“That means a lot,” Hamilton said. “I think that when you look at just the production that Brandin has been able to have over the last few seasons, but also over the course of his career, he brings a certain level of paranoia for our opponents.
“And that’s going to open up the opportunity for us to balance out our attack. We have to improve our run game, but at the same time, we go out with the objection to score. We want to outscore the opponent every game we play.”
Cooks has emerged as a team leader. The Houston chapter of the Pro Football Writers of America unanimously voted him the Texans’ Most Valuable Player last season.
How does Cooks envision his role?
“To lead,” he said. “Obviously, they look at me to be able to help lead in areas. If I’m not here, it’s going to be hard. Obviously, there’s been some time I’m away from my family, but when I can be here, I’m definitely going to be here to help lead and set that standard that we all are looking for for the season.”
A year ago, the Texans restructured Cooks’ five-year, $81 million contract, creating $7 million in salary-cap space. They paid him a $10 million signing bonus last year and added voidable years to the deal before reaching a lucrative pact this offseason to extend him.
Cooks took a hands-off approach to the negotiations between his agent and the Texans.
“I trust my agent, Ryan Tollner, to be able to do that,” Cooks said. “I got full trust in him. For me, I just stay back and continue to work and let him handle that. I’ve got a lot of respect for the way that he does it and goes about his business. I’m blessed to be able to have great representation.”
Cooks eclipsed the 1,000-yard receiving mark for the sixth time in eight NFL seasons, making him the third player in franchise history to record consecutive 1,000-yard receiving campaigns and one of eight active NFL players with at least six 1,000-yard receiving seasons.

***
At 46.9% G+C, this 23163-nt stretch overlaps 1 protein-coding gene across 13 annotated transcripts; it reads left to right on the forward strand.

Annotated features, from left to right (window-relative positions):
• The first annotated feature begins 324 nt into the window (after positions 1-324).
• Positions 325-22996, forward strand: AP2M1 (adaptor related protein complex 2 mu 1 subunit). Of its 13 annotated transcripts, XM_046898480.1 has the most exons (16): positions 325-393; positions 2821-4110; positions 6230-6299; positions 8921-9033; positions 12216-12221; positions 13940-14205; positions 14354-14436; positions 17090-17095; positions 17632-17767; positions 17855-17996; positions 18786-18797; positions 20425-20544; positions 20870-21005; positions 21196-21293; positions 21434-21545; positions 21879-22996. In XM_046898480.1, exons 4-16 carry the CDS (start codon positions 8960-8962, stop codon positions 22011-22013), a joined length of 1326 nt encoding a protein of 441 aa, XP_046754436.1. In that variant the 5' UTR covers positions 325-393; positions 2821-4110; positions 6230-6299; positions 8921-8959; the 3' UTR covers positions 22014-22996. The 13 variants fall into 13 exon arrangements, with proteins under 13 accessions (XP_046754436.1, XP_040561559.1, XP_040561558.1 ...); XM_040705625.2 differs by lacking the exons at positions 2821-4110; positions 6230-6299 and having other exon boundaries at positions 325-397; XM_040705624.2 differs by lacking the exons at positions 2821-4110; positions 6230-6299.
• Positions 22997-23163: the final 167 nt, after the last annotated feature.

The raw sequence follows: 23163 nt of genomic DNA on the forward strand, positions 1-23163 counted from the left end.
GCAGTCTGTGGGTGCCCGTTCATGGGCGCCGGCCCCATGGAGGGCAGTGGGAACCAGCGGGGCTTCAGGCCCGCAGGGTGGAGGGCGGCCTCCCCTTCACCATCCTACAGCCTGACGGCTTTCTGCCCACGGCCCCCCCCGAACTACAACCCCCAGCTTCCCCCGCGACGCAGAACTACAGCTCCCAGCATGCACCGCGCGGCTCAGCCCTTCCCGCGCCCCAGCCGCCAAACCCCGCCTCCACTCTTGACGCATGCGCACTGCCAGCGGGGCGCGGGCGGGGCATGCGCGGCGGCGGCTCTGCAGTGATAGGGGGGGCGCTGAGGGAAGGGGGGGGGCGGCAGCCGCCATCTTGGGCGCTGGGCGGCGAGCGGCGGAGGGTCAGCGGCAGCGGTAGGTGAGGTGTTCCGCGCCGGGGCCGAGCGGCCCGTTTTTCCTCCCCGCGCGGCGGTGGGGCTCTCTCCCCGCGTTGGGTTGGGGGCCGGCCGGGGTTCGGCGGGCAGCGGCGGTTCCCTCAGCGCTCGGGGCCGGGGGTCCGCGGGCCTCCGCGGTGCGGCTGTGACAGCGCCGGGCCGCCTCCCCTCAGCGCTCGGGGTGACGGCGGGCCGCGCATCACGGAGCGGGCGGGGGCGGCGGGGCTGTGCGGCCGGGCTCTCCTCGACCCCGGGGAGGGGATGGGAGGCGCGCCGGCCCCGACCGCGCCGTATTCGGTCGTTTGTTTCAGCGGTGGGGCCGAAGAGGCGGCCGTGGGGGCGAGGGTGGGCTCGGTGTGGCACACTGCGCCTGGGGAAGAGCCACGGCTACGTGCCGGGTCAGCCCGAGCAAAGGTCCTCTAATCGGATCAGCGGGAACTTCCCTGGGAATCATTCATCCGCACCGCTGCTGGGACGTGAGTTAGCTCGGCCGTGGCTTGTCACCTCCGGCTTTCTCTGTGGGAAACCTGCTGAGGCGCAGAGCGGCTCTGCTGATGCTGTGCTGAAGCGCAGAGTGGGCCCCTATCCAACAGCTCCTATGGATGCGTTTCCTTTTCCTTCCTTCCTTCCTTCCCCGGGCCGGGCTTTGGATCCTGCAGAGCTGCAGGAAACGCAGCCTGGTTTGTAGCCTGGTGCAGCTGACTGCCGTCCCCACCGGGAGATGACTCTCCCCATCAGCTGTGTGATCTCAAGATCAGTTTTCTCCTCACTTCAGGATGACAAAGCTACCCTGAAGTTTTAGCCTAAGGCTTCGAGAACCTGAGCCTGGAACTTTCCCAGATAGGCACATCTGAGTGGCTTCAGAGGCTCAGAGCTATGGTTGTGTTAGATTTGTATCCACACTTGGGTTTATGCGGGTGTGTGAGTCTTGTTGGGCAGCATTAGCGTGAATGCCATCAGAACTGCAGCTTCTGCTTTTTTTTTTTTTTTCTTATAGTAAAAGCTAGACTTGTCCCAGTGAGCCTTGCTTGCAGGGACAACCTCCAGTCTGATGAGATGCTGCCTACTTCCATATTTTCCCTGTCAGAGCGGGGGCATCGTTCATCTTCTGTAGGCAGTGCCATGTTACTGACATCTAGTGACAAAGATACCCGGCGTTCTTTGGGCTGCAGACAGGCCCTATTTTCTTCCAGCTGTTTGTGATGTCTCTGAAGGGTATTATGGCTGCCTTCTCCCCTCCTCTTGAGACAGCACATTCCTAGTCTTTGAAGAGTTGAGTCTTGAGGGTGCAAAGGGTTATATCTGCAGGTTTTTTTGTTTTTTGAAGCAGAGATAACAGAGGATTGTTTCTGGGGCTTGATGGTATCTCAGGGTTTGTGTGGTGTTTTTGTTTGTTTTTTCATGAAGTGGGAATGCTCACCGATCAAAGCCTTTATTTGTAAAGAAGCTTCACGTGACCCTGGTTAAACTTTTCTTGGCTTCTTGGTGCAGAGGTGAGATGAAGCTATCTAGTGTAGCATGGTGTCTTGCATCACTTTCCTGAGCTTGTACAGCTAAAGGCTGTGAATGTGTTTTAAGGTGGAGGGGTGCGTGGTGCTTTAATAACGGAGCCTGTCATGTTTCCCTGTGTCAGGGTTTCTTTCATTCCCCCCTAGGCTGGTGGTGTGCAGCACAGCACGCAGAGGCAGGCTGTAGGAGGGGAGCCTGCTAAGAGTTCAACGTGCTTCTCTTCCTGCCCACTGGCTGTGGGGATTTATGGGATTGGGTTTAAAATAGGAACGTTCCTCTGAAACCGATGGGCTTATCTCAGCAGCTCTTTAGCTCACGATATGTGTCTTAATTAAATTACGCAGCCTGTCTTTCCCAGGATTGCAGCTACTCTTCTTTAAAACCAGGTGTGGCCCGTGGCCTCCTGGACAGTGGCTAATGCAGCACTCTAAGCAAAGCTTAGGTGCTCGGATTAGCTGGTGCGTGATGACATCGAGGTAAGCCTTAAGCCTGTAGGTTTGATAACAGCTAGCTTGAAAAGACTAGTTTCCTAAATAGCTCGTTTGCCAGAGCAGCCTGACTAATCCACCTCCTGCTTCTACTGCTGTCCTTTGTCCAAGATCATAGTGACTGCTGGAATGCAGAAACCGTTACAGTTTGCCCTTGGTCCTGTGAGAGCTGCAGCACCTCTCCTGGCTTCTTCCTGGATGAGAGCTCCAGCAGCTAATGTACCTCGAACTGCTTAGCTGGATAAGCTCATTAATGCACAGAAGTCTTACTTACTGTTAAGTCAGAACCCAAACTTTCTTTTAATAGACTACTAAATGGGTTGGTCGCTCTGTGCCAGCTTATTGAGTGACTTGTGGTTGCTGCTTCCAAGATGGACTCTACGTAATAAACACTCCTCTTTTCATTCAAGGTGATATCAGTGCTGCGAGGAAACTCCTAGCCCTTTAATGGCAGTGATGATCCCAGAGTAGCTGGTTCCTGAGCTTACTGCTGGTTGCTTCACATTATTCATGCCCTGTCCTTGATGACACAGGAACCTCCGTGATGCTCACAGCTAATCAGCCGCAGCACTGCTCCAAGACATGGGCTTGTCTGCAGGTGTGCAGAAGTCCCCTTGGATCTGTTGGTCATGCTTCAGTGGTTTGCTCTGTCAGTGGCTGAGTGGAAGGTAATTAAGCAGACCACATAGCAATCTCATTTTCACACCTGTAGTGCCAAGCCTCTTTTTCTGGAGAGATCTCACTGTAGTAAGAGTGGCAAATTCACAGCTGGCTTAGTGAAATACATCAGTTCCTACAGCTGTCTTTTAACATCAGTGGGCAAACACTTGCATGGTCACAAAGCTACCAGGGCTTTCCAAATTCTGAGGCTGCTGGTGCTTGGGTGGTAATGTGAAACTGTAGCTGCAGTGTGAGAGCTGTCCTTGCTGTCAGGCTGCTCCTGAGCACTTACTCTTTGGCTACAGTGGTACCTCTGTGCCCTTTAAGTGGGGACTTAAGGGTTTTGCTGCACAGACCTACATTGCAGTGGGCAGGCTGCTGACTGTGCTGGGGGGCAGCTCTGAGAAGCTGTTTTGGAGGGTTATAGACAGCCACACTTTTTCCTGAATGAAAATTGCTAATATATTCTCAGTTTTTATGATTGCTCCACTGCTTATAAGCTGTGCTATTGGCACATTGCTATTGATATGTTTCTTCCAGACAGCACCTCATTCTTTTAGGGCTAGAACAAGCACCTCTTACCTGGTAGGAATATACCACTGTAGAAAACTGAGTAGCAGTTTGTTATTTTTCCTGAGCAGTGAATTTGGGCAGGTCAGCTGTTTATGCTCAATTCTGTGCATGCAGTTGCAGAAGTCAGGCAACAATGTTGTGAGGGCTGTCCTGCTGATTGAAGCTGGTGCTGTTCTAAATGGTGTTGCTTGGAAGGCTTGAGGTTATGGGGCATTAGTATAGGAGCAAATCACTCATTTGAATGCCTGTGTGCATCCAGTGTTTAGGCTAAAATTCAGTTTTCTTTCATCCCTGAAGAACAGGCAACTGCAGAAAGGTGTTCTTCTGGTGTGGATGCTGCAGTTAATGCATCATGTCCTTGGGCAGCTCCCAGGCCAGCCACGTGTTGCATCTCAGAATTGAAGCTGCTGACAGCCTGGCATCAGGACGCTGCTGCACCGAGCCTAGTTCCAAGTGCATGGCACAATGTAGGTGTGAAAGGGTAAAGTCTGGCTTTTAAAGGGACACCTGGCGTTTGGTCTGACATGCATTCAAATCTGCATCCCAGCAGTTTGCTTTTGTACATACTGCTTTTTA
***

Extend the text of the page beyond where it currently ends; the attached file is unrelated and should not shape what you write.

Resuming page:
“Cookie is a special guy,” Texans receivers coach and passing game coordinator Ben McDaniels said earlier this offseason. “He’s a great pro. He’s a special person. He’s a leader in the receiver room. He’s a leader in our locker room. He’s a leader currently for the receiver room, a pretty young room, and really I would say, for all our young players, he really represents someone that they should watch and learn from.
“So, I’m grateful to be in the room with him. I enjoyed it a year ago getting to know him both as a person and as a player and have the utmost respect for what he has done and what he will continue to do.”
‘A true weapon’
Mills praised Cooks for being able to fill in for others when needed and explained how that had made such a positive impact on the offensive side of the ball.
“Cookie is reliable, and he can step in for somebody else at another position in the whole offense and execute somebody else’s job if he has to get thrown into that spot,” Mills said. “That kind of explains how he is for this team. Just extremely consistent and diligent in his work, and he’s able to go out there, and he’s played at a really high level at any position on the field receiver-wise because he knows the offense so well, can switch around spots.
“He’s been great for this team, great for the offense, and I obviously love going and throwing to him out there because he’s a true weapon. I don’t think there’s anyone on the other side of the ball who can stop him.”
For a team still in transition after going a combined 8-25 over the past two seasons, Cooks struck an optimistic tone.
“Guys are bought in and believing in that message that coach Lovie is portraying,” Cooks said. “He brings a lot of energy every day. I’ve got a lot of respect for him. He coached in this game for a long time, so we’re all excited. As you can see, we’re all excited and having fun. I think that speaks for itself for sure.